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I'm writing to introduce myself and the reasons I wanted to join this forum. I'm in the last year (now, that's optimistic) of my PhD research, at the write up stage. Considering the nature of that research, and of this forum, there may be some wry smiles when I say that I am a philosopher, and the field I'm writing about is evolutionary science, Zen, and the environmental (although I call it 'ecological') crisis. The relevant aspect of research for this group is that I am interested in the idea that biodiversity is a system through which energy is dispersed, and the evolution of enriched diversity and complexity within systems has been a result of the pressures on the system to disperse energy and reduce the 'solar gradient'.
This, of course, rather parallels the ideas in Eastern philosophy, most obviously the ideas of Daoism, where according one's actions to the 'flow' allows one to live in a state of greater harmony with the world. Likewise, the ideas of Zen Buddhism indicate that in order to reduce suffering, one need only understand that attachment to desires, or the recreation of rigid patterns of responses, cannot allow the flow of energy to disperse itself so readily, whereas by meditating on the ways in which we become rigidly attached, or create rigid patterns of attachment (think of patterned, predictable reactions to situations that make us angry, scared or even happy, and then think too of the creation of plastics, which cannot then reenter a flow of energy dispersal through natural systems, being locked, for a long time at least, in a set pattern of form, or radioactive wastes created by human activity that decay so slowly as to be locked in patterns of energy redistribution that exclude them from systems for millenia) we can bring them to awareness and open up potential alternative feedback systems (choose to do it differently).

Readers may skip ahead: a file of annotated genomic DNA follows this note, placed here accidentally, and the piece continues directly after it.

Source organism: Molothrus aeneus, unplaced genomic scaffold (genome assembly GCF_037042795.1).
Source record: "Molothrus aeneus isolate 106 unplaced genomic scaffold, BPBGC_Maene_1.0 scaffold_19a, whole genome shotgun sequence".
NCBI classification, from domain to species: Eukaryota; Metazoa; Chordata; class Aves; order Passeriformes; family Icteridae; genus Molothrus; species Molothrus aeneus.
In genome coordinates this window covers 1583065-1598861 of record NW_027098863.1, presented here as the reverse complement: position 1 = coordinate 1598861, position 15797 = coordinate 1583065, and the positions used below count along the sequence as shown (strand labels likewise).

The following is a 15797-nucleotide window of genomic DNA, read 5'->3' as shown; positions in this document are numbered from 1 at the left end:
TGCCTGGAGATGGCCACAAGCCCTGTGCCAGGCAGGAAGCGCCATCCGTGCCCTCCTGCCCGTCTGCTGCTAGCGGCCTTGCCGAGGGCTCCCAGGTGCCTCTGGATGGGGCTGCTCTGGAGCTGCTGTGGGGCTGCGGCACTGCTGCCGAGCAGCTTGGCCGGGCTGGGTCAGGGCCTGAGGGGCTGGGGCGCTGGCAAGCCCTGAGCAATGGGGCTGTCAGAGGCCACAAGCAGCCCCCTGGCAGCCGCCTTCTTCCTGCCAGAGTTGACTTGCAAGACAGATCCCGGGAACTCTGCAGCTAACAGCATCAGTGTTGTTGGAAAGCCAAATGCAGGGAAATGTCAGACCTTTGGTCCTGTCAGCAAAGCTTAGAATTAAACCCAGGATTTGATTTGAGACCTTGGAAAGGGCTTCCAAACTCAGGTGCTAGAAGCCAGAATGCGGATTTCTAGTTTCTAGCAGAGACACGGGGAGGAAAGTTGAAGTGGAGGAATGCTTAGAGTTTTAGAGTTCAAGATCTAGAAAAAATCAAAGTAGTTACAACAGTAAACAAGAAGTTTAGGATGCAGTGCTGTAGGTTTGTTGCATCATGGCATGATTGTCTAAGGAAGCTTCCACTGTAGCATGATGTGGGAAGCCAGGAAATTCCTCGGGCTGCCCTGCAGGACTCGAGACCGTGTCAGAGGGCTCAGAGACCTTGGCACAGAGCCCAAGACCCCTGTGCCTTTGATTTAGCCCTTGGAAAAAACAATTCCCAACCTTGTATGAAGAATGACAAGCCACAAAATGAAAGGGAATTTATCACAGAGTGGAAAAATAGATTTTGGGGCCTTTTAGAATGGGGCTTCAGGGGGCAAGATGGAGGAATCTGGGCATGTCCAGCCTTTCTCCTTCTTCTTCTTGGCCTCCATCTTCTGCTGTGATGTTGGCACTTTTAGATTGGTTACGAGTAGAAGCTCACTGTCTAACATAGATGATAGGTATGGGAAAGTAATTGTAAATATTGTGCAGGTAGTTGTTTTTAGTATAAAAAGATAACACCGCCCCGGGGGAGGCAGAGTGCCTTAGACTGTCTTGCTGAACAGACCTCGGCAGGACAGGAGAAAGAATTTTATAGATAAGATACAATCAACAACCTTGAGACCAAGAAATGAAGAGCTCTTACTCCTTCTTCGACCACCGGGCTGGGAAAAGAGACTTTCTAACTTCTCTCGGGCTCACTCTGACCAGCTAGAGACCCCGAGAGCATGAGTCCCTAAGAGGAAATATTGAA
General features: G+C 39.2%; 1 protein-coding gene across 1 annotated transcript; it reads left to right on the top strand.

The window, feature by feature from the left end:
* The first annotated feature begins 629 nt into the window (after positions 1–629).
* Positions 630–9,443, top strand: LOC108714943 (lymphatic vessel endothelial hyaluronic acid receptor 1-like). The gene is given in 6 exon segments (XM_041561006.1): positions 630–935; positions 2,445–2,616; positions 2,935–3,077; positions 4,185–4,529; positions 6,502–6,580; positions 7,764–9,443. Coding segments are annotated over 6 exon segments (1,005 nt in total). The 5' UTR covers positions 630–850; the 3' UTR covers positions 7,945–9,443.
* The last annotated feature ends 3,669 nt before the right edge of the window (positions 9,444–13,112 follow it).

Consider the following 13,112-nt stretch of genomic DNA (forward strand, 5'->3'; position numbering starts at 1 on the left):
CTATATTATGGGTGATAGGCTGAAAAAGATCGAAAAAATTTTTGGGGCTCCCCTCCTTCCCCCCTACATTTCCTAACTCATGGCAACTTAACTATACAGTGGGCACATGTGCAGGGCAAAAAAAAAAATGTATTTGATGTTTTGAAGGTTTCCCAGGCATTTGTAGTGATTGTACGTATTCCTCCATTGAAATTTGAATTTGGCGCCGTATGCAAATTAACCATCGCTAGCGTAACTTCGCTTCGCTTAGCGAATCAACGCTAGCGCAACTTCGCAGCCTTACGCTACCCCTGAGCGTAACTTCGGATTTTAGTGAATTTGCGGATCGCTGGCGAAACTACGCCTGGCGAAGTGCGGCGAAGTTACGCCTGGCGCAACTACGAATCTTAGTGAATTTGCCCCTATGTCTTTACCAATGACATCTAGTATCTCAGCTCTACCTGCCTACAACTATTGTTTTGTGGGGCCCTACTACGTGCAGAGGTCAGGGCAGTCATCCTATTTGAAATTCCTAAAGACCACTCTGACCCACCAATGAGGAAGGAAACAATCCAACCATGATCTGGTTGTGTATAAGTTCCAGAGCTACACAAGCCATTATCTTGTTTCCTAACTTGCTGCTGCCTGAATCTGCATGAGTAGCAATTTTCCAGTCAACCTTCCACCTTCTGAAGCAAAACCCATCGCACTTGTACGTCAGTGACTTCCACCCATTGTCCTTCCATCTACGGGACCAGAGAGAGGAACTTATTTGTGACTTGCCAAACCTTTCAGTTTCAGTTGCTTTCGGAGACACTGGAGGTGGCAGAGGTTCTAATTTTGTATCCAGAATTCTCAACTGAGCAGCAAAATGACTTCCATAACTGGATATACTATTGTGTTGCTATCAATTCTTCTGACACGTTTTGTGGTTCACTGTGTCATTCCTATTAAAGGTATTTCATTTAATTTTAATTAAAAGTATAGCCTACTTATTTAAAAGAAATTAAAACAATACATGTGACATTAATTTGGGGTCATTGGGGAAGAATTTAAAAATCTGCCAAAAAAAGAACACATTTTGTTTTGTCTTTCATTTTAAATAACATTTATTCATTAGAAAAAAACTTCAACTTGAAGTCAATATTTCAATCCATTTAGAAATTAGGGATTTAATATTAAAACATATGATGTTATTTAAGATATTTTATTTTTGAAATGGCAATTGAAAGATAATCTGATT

Now, you will have gathered from the language used above that I am well-versed neither in physics nor in maths. I've approached one physicist with this idea and been given a strange look. However, in The Edge (which, as you will know, produces a yearly publication in response to a question) there was, in 2006, a paleontologist, Scott Sampson, who wrote about this idea in response to 'what is your dangerous idea?' (I can quote him in a separate post or you can look him up yourself). I'm not sure how much respect he's going to garner here but he did suggest the idea needed further investigation. I don't need the idea to be proven - theories are only ever theories - but I want to be able to point to a few references that make it clear that the theory that a richer, more biodiverse system of living/non-living relationships on this planet has a) come about through evolutionary (i.e. natural) pressures and b) disperses more energy than a simpler, more impoverished system. Can anyone help? (My leap to Zen is my own problem).